Angeles-based outfit; it will be great to see new things from him. On top of all of that, Blond Chili lists local electronic media artist Laura Herman as one of its heroes on its Web site. I couldn’t agree more. Admission is $6 at the door. www.myspace.com/autu media2008. — MATT MORRIS
SPORTS: CINCINNATI BEARCATS FOOTBALL Nothing complements a sports rivalry like a traveling trophy.
At stake in the UC-Miami football game on Saturday is the Victory Bell, a replica of Miami’s 19th-century celebrato ry symbol that a group of UC students stole after a game in the 1890s. Who knew college kids were so hilarious even way back then? Miami eventually got its bell back and stuck it in an alumni center and made a new bell trophy that’s painted in Miami colors on one side and UC colors on the other. Each side lists the years that its school won the game. The 113th meeting between the two schools — which represents the oldest non-conference rivalry in college football — posits the 1- 2 Redhawks against the 1-1 Bearcats, who have been having secret practices since getting whooped on by Oklahoma. $35; $20 youth. 7:30 p.m. Nippert Stadium, UC Campus. Clifton. 877-CATS-TIX. — DANNY CROSS
MUSIC: ABIGAIL WASHBURN & THE SPARROW QUARTET There’s no doubt that Abigail Washburn is a world citizen. She was born near Chicago, grew up around Washington, D.C., went to high school in Minnesota, majored in Asian Studies at Colorado College and then lived in China for a spell with designs on becoming a lawyer there. Thank God that didn’t pan out or we would have missed out on one of the most gifted clawhammer banjo players in the business right now. After placing second in the MerleFest songwriting competition, Washburn signed with Nettwerk and released her acclaimed debut solo album, 2005’s Song of the Traveling Daughter, and also worked with the band Uncle Earl on their two releases (2005’s She Waits for the Night and last year’s Waterloo, Tennessee). If all that wasn’t enough to keep her busy, she formed the Sparrow Quartet with renowned Bluegrass banjoist Bela Fleck (who produced Daughter), Louisville cellist Ben Sollee and Grammy-nominated fiddler Casey Driessen, who come to town this week hot on the heels of their recent appearance at the Summer Olympics in Beijing.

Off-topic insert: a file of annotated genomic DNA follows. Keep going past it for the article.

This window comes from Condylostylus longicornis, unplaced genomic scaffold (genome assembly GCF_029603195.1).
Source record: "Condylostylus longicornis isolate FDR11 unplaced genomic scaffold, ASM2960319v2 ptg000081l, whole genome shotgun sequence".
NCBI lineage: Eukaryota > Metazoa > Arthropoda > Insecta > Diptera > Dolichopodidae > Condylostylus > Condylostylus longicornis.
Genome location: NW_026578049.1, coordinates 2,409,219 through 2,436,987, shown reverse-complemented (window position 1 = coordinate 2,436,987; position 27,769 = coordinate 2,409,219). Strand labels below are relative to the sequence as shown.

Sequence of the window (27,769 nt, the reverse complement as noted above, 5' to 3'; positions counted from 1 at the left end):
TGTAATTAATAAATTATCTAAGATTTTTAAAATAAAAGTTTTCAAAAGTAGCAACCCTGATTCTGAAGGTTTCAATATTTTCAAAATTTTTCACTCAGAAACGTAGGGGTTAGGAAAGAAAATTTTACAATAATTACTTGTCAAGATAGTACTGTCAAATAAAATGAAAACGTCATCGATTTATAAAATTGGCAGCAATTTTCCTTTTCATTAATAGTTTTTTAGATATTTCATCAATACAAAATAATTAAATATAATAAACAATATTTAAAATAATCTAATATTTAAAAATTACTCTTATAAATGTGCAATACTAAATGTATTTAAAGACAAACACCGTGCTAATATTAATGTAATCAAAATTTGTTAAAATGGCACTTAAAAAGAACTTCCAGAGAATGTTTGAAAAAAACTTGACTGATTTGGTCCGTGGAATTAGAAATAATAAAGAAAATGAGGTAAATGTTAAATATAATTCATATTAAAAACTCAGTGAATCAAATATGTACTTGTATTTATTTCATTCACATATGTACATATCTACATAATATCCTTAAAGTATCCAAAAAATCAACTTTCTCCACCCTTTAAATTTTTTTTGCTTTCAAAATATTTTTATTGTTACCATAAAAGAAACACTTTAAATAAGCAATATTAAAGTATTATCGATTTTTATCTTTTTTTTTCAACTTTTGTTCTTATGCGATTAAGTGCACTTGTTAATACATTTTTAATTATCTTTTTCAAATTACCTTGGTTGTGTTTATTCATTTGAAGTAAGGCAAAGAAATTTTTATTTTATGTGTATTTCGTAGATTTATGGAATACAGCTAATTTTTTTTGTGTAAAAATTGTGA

If you’ve ever wondered what Bluegrass sounds like translated into Mandarin, Washburn is your gifted and gorgeous ticket. $24; $22 seniors; $15 children. 7 and 9:30 p.m. Miami University Hamilton. 513-785-3000. — BRIAN BAKER
EVENTS: OKTOBERFEST Dust off your decorative German mugs and fill them to the brim with beer at this year’s Oktoberfest Zinzinnati. Started in 1976, Oktoberfest celebrates all things German with more than 500,000 people joining the party, making it the largest Oktoberfest in North America. This year will once again offer the “World’s Largest Chicken Dance,” held at noon Saturday on Fountain Square. Led by local Olympians David Payne and Mary Wineberg, contestants from the “Chicken Dance with the Stars” will dance one last time before the winner is announced. The Bier band will be playing traditional German tunes, but they’ll mix it up a bit with some good ol’ fashioned Rock & Roll. Along with the festivities, there will be various authentic German treats, such as bratwurst, sauerkraut balls, potato pancakes, pickled pigs feet, strudel and more beer than anyone could ever drink. Free. 11 a.m.-mid night Saturday; 11 a.m.-10 p.m. Sunday. www.oktober festzinzinnati.com. — SAMANTHA BOHNERTTUESDAY23
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